Now that Sen. Bernie Sanders, I-Vt., has made the valiant decision to exit the presidential race, the last flicker of Republican hope to keep the White House and the Senate has been extinguished.
Almost, that is.
You hear it all the time, people throughout the country at their wits’ end complaining that there is absolutely nothing Washington can agree on. But there is one glaring exception. The one thing I am certain every politician, pundit and politico alike knows is the truth, even if it’s tucked in the furthest crawl space of their mind, is that if this presidential election is conducted with even somewhat fair conditions, it will result in a Democratic victory. I know very few people who disagree with this, because the data is clear. If this country is allowed to exercise its right to vote freely and fully, it is quite simply not going to vote to have the next four years look like the last four years.
If this country is allowed to exercise its right to vote freely and fully, it is quite simply not going to vote to have the next four years look like the last four years.
Despite having gone through President Donald Trump’s impeachment ringer, former Vice President (and presumptive Democratic nominee) Joe Biden has never been down to Trump in the polling averages the entire primary — and is frequently up by double digit margins, nationally. He is up in North Carolina, he is up in Arizona, he is up in Wisconsin, has never been down in Michigan or Pennsylvania, and is even up in what has become the political no man's land of Ohio. In 2016, Trump won voters who disliked both him and former Secretary of State Hillary Clinton by 17 points — right now, Biden is winning those voters by over 30. House Democrats are up with women — the critical bloc that propelled us to victory in 2018 — by 20 points. If this trend continues, not only will Biden be president, but also Republican Sens. Susan Collins of Maine, Cory Gardner of Colorado, and Kentucky's Mitch McConnell’s Senate majority will be all but a bad nightmare, as well.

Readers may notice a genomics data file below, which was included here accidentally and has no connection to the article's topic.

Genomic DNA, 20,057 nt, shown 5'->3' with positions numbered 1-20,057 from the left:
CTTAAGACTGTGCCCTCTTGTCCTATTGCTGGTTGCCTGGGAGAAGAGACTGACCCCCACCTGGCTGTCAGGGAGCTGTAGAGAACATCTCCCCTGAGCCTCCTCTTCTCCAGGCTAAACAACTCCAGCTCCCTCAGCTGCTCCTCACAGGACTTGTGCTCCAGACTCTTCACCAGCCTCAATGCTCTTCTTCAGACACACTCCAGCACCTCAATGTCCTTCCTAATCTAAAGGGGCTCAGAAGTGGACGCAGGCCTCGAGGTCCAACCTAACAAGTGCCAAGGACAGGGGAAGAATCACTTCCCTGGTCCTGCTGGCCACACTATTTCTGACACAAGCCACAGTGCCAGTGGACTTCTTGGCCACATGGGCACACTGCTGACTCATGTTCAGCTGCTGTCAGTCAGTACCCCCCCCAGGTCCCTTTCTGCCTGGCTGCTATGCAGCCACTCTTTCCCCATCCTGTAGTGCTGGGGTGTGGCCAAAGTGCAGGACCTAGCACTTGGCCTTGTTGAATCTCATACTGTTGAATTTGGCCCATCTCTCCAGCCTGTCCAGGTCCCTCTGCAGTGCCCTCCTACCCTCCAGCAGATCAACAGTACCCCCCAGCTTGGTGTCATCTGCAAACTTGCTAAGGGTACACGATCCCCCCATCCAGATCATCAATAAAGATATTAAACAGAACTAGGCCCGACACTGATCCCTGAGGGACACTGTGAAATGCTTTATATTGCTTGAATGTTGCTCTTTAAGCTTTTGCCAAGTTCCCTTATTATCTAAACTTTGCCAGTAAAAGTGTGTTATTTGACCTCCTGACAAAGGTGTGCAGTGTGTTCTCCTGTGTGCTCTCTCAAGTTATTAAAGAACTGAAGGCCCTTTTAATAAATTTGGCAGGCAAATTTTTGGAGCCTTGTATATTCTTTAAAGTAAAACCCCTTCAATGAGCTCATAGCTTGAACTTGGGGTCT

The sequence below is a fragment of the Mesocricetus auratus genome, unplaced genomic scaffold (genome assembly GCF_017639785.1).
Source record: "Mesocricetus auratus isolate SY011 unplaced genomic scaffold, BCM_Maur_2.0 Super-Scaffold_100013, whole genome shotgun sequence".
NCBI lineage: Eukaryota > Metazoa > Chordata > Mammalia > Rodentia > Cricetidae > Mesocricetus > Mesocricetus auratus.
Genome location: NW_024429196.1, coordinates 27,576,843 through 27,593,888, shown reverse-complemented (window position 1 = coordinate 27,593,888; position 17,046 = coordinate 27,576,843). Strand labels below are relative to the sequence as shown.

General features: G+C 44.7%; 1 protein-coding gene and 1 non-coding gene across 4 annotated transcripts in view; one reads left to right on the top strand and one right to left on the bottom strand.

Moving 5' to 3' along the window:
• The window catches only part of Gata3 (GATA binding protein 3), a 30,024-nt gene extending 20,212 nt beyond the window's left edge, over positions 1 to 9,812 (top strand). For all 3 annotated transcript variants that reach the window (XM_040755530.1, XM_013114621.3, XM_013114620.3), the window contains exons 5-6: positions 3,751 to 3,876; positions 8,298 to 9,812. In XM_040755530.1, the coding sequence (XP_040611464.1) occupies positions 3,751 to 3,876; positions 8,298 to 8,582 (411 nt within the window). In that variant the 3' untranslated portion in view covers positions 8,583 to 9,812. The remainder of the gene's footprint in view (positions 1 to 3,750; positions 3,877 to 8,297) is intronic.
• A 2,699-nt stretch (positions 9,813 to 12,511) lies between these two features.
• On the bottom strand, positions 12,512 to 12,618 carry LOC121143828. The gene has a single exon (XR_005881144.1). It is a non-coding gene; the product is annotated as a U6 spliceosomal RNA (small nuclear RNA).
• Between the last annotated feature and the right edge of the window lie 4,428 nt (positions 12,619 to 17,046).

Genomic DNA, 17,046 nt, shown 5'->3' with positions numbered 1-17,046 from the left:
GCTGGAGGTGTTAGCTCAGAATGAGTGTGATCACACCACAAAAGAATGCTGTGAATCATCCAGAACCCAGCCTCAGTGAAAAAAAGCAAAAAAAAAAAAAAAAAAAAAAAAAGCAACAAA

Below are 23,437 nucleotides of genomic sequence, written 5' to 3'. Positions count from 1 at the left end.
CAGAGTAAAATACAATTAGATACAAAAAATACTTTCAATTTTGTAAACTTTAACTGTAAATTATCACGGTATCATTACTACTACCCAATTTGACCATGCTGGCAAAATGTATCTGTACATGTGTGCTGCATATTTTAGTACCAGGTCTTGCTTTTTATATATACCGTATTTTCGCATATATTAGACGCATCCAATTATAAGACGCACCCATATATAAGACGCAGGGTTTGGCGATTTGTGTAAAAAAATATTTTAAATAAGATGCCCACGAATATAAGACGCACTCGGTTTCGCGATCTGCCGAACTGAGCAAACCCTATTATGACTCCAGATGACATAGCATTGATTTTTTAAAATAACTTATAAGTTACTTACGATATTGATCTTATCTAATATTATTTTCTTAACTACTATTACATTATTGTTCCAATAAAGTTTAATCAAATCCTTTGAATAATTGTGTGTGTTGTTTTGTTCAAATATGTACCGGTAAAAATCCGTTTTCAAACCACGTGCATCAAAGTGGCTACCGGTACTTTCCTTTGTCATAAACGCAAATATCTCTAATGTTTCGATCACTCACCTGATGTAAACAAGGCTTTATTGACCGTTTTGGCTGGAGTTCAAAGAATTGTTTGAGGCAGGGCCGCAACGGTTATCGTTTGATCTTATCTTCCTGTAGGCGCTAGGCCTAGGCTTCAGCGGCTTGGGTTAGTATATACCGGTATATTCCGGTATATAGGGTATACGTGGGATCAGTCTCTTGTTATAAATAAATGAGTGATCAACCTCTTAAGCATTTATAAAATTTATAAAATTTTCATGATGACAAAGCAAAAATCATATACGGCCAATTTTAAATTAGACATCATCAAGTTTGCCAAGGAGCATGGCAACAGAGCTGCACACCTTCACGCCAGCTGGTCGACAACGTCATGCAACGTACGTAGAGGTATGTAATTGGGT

That is a majoritarian dominance waiting in the wings.
The Republican way of dealing with this contingency was on full display in Wisconsin last week, where years of deep-rooted gerrymanderingcame to a head. In perfect harmony, a right-wing Wisconsin Supreme Court and the U.S. Supreme Court declared they would rather risk people’s lives than work with the state’s Democratic governor to help voters discharge their civic duty safely. Can any of us imagine what these same Republicans would do to keep their fangs hooked in the presidency and the Senate come this fall?
That is why, during this moment of crisis, it is now the single most important political imperative of elected Democrats to demand as many measures to protect and expand the right to vote in the coming stimulus bills as possible, including election security funding so secretaries of states across the country have the resources necessary to conduct an impartial election. With a fair election, Republicans are on the precipice of losing control of every single governmental branch. Despite all the many warnings, Republicans ran down the rabbit hole with Trump so far they can no longer see the sun — and now it’s time they pay the price.